Masuda: Yes. Akin to a ‘key that unclocks [a] strong Pokémon’, once you’ve finished one game we wanted to make it so that you can play the second with a different depth.
Unno: For example, if there was a kid who can’t quite clear the game, a strong player might say “I’ll give you a hand”, and use the ‘key’ to change the world for him. In this sense, the way that the Pokémon world expands like this strongly matches our concept of “complimenting”. Though this feature itself was something I had heard of before the creation of our theme of “complimenting” each other’s games.
Iwata: In other words, when you eventually came up with the theme of “complimenting”, you found that the little inclusion that Mr.Masuda had put forward was actually already the very embodiment of it.
Unno: Yes that’s right. In fact it was all a little too perfect *laughs*
Iwata: All a little too perfect indeed *laughs*
Unno: Probably, after Black and White, I feel that there was the notion that we could do more to develop the gameplay among all of the staff. By which I mean that when we were gathering ideas from the staff the sheer speed at which they were submitted was outstanding.
Iwata: Though there are always going to be ideas which are not used, The foundation which Black and White laid down probably left the staff feeling as though “There are still many factors and material left unutilised”, perhaps this was the cause for such energy to build up.
Unno: Yes, and I’d imagine that it was exactly at that point that the word “complimenting” drew us all in like some kind of magnet.
Ishihara: Also I suppose that in terms of story a part of us wanted to give answers to the mysteries that Black and White left behind, such as “I wonder what happened to him after that?”.
Iwata: But when you were making Black and White sure you weren’t thinking for even one second that you’d be breathing life into a fully fledged chronological sequel?
Masuda: Well…I think I’ll just leave that one be…yeah *laughs*
Masuda: But thankfully everyone gave it their all to really breathe life into this sequel.
Iwata: Of course a tale will never end having all of its mysteries solved, but as creators, I suppose you naturally become unable to just leave some things as they are. Mr.Unno, from your perspective what else did you find a challenge besides the Fes Mission?
Unno: In terms of “Complimenting + World Expansion”, we have the new PokéWood feature – in which you can make your own movie. Though this was an idea that the staff came together to plan, as a graphic designer I had always wanted to expand the world of Pokémon outside of the main narrative in aspects other than catching, battling, connecting and trading.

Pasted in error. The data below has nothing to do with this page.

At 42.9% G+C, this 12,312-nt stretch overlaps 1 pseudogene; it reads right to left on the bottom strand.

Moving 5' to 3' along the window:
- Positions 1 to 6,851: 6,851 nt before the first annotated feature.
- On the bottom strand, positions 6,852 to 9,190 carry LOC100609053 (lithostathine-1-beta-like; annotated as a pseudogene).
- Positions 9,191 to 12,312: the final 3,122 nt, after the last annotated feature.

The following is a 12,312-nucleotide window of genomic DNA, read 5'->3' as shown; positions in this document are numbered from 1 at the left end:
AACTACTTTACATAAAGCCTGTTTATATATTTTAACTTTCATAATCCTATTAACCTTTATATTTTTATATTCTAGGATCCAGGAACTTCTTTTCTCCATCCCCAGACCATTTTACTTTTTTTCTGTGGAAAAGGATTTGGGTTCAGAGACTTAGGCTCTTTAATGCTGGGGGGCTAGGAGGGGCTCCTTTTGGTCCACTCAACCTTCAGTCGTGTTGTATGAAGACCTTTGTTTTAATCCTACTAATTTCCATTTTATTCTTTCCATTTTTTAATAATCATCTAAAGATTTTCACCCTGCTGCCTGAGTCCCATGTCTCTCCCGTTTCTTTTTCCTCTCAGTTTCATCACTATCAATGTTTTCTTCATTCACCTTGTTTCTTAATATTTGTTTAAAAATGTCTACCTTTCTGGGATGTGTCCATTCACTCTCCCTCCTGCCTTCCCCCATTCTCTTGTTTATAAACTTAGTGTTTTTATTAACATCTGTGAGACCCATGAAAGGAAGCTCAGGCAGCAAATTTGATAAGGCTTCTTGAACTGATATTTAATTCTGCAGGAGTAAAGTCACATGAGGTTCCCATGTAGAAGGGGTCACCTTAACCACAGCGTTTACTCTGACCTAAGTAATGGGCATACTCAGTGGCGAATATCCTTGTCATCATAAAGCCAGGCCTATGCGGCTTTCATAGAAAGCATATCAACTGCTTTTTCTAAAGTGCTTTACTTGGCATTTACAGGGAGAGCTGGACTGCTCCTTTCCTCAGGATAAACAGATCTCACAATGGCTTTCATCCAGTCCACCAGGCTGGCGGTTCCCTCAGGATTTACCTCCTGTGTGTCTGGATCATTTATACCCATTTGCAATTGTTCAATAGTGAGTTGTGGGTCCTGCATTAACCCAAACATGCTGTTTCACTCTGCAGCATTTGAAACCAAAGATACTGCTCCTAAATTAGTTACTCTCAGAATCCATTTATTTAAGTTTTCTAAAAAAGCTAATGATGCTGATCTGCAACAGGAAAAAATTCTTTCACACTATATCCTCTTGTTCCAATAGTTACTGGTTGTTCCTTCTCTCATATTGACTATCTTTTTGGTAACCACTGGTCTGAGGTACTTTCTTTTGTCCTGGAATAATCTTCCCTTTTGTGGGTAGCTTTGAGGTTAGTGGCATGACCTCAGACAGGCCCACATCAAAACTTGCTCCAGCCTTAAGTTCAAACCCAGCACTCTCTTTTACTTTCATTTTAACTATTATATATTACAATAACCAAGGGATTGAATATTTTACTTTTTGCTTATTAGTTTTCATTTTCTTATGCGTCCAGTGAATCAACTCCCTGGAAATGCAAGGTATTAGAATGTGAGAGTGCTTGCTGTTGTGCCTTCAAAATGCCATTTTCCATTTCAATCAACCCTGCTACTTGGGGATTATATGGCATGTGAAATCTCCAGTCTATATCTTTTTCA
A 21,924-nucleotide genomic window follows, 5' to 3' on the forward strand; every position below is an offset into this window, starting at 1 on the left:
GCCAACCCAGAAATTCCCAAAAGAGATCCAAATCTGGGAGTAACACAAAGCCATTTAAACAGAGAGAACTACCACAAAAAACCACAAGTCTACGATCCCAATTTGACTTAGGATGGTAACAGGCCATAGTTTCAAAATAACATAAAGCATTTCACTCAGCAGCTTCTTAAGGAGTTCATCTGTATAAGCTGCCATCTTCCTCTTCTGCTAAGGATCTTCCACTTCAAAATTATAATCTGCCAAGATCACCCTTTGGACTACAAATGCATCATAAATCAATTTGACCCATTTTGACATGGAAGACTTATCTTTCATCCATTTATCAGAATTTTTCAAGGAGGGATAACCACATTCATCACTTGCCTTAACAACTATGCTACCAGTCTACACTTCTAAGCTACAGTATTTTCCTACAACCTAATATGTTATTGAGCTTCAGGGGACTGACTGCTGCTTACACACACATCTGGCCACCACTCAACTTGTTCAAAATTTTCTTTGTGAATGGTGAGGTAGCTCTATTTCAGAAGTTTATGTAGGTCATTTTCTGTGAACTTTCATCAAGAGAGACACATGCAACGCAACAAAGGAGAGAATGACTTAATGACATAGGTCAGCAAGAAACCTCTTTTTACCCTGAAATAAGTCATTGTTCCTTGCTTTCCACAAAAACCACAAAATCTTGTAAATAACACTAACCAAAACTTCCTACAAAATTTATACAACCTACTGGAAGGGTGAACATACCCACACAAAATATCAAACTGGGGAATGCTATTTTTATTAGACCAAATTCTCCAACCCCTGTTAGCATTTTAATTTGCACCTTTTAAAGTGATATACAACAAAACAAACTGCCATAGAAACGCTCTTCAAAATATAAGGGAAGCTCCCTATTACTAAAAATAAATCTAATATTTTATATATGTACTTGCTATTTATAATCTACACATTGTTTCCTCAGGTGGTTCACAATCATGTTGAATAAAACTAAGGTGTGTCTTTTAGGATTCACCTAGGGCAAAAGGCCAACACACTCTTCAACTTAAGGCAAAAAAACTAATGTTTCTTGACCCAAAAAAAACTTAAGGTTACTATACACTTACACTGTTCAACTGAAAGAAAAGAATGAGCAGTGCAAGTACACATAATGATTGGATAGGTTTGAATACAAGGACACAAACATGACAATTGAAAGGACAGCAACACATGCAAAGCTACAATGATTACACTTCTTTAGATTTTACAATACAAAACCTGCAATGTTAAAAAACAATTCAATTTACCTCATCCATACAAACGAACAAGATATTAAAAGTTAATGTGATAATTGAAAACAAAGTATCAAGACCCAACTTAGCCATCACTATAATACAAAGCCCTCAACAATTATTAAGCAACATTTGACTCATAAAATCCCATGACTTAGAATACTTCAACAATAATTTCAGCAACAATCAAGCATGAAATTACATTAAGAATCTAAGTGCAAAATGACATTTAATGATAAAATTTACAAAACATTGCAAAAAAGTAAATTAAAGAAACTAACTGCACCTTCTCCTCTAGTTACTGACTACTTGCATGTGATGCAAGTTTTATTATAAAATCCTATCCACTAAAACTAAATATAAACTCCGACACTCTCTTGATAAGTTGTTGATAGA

Iwata: Up until now you’ve tried to express new ways in which Pokémon can appeal such as in Pokémon Snap in spin offs. But now you’d like to add those factors to the main games.
Unno: Yes. It was then that we thought that we would be able to bring decent expansiveness to the in-game world if we use ‘movies’ since they offer a kind of unlimitedness.
Iwata: What do you mean by “unlimitedness”?
Unno: For example, A Space Fantasy that previously would have been unthinkable in Unova…
Iwata: Huh? A space fantasy with Pokémon? *laughs*
Unno: Or perhaps something like romance…
Iwata: Huuuh? Romance in Pokémon!? *laughs*
Unno: Yes. *laughs*
Though, there were some concerns as to how far we should run with it *laughs*
Of course it still had the kind of world that Pokémon has maintained up until now, there are many things that Gamefreak has strived to protect up until now so we were very nervous when we submitted the documents for our plans.
Masuda: On the first page of their submission there was an Adamski style UFO with Pokémon. I was like “What the hell is this!?” *laughs*
Iwata: That so…*laughs*
Masuda: But when you look up close the UFO was being hung up by string. I loved the feeling that it gave and it did indeed feel as if anything would become possible with it so I had them do as they please *laughs*
Iwata: But of course, to actually make that something playable it requires a lot of working out now doesn’t it.
Masuda: Yes. We went through a lot of kneading when deciding what kind of gameplay to make it into. In the movies there are scenario choices, and its made so that if you don’t know your Pokémon types the scenarios won’t go so well.
Iwata: That would be incorporating Pokémon into the gameplay, so its been built so that if you are knowledgable on the types it’s actually useful in the game.
Masuda: Yes. So the more well versed you are the more swimmingly the filming will go, and so as well as it being useful just as it is, it also acts as a learning experience for those who are less knowledgable on the subject.
Unno: Actually, in regards to battling, the problem with Pokémon Games becoming too focused in this area had been around for some time. You have to remember Pokémon and attack types so there was also the opinion that it was too difficult to grasp. Therefore for those playing for the first time the issue of how to get them to understand the concept was raised.
Iwata: So with the times, battles had become unavoidably more complicated and so there was increasingly more you had to remember.
Unno: Yes, and so when were planning out PokéWood, our combined ideas lead to the conclusion that if we made it so that the when making a movie the lines, ending and audience’s evaluation changes depending on the attacks you choose, you’d be able to naturally learn how to play. Hence just by playing PokéWood you also learn about the appeal and sheer depth of battle before you know it.
Iwata: When the idea that you came up with and an unrelated problem fit into place together so perfectly, things really began to take form. “A good idea solves many problems all at once”, the precise words of Mr.Miyamoto indeed.